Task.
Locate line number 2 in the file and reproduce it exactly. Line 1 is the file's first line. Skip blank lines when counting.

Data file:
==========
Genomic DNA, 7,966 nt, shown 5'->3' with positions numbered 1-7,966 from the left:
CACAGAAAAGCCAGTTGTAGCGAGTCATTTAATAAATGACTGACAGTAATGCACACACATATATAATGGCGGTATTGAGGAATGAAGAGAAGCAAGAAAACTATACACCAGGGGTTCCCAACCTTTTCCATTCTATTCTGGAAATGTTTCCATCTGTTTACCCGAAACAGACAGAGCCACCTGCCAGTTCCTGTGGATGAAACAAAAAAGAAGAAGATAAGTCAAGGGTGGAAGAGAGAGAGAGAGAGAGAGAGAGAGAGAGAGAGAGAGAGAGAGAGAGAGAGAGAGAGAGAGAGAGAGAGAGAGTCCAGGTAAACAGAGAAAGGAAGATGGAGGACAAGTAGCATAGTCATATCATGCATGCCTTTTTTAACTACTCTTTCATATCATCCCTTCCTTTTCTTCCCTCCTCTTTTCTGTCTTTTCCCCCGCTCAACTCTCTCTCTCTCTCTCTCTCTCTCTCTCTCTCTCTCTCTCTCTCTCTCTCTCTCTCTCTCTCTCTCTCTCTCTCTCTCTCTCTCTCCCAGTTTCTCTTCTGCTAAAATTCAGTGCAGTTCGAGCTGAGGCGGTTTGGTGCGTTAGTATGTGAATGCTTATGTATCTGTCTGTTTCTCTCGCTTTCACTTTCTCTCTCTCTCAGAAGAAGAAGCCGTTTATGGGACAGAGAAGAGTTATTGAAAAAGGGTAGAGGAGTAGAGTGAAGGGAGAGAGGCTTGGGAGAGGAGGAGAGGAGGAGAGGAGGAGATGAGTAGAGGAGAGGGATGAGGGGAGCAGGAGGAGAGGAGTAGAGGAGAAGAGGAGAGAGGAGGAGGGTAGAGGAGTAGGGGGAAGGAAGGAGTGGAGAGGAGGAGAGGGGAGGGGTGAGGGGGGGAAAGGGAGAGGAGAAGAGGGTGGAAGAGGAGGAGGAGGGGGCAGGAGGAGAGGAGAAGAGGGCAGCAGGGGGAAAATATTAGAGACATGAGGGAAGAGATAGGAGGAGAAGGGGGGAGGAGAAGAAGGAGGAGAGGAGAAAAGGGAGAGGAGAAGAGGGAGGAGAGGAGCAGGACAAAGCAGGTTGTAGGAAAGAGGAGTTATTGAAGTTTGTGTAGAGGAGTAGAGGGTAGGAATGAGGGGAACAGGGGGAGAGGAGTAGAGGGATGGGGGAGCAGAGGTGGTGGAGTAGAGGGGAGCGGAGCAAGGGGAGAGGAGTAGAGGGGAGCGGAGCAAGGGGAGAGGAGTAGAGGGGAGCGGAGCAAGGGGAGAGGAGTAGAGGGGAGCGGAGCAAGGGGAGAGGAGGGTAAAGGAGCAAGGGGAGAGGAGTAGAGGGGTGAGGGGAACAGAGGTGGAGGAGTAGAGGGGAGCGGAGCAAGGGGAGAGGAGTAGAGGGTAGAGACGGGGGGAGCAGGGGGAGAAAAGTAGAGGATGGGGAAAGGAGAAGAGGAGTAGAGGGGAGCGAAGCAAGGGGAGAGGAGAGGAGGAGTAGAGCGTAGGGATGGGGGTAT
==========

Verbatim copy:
CACAGAAAAGCCAGTTGTAGCGAGTCATTTAATAAATGACTGACAGTAATGCACACACATATATAATGGCGGTATTGAGGAATGAAGAGAAGCAAGAAAACTATACACCAGGGGTTCCCAACCTTTTCCATTCTATTCTGGAAATGTTTCCATCTGTTTACCCGAAACAGACAGAGCCACCTGCCAGTTCCTGTGGATGAAACAAAAAAGAAGAAGATAAGTCAAGGGTGGAAGAGAGAGAGAGAGAGAGAGAGAGAGAGAGAGAGAGAGAGAGAGAGAGAGAGAGAGAGAGAGAGAGAGAGAGAGTCCAGGTAAACAGAGAAAGGAAGATGGAGGACAAGTAGCATAGTCATATCATGCATGCCTTTTTTAACTACTCTTTCATATCATCCCTTCCTTTTCTTCCCTCCTCTTTTCTGTCTTTTCCCCCGCTCAACTCTCTCTCTCTCTCTCTCTCTCTCTCTCTCTCTCTCTCTCTCTCTCTCTCTCTCTCTCTCTCTCTCTCTCTCTCTCTCTCTCTCTCCCAGTTTCTCTTCTGCTAAAATTCAGTGCAGTTCGAGCTGAGGCGGTTTGGTGCGTTAGTATGTGAATGCTTATGTATCTGTCTGTTTCTCTCGCTTTCACTTTCTCTCTCTCTCAGAAGAAGAAGCCGTTTATGGGACAGAGAAGAGTTATTGAAAAAGGGTAGAGGAGTAGAGTGAAGGGAGAGAGGCTTGGGAGAGGAGGAGAGGAGGAGAGGAGGAGATGAGTAGAGGAGAGGGATGAGGGGAGCAGGAGGAGAGGAGTAGAGGAGAAGAGGAGAGAGGAGGAGGGTAGAGGAGTAGGGGGAAGGAAGGAGTGGAGAGGAGGAGAGGGGAGGGGTGAGGGGGGGAAAGGGAGAGGAGAAGAGGGTGGAAGAGGAGGAGGAGGGGGCAGGAGGAGAGGAGAAGAGGGCAGCAGGGGGAAAATATTAGAGACATGAGGGAAGAGATAGGAGGAGAAGGGGGGAGGAGAAGAAGGAGGAGAGGAGAAAAGGGAGAGGAGAAGAGGGAGGAGAGGAGCAGGACAAAGCAGGTTGTAGGAAAGAGGAGTTATTGAAGTTTGTGTAGAGGAGTAGAGGGTAGGAATGAGGGGAACAGGGGGAGAGGAGTAGAGGGATGGGGGAGCAGAGGTGGTGGAGTAGAGGGGAGCGGAGCAAGGGGAGAGGAGTAGAGGGGAGCGGAGCAAGGGGAGAGGAGTAGAGGGGAGCGGAGCAAGGGGAGAGGAGTAGAGGGGAGCGGAGCAAGGGGAGAGGAGGGTAAAGGAGCAAGGGGAGAGGAGTAGAGGGGTGAGGGGAACAGAGGTGGAGGAGTAGAGGGGAGCGGAGCAAGGGGAGAGGAGTAGAGGGTAGAGACGGGGGGAGCAGGGGGAGAAAAGTAGAGGATGGGGAAAGGAGAAGAGGAGTAGAGGGGAGCGAAGCAAGGGGAGAGGAGAGGAGGAGTAGAGCGTAGGGATGGGGGTAT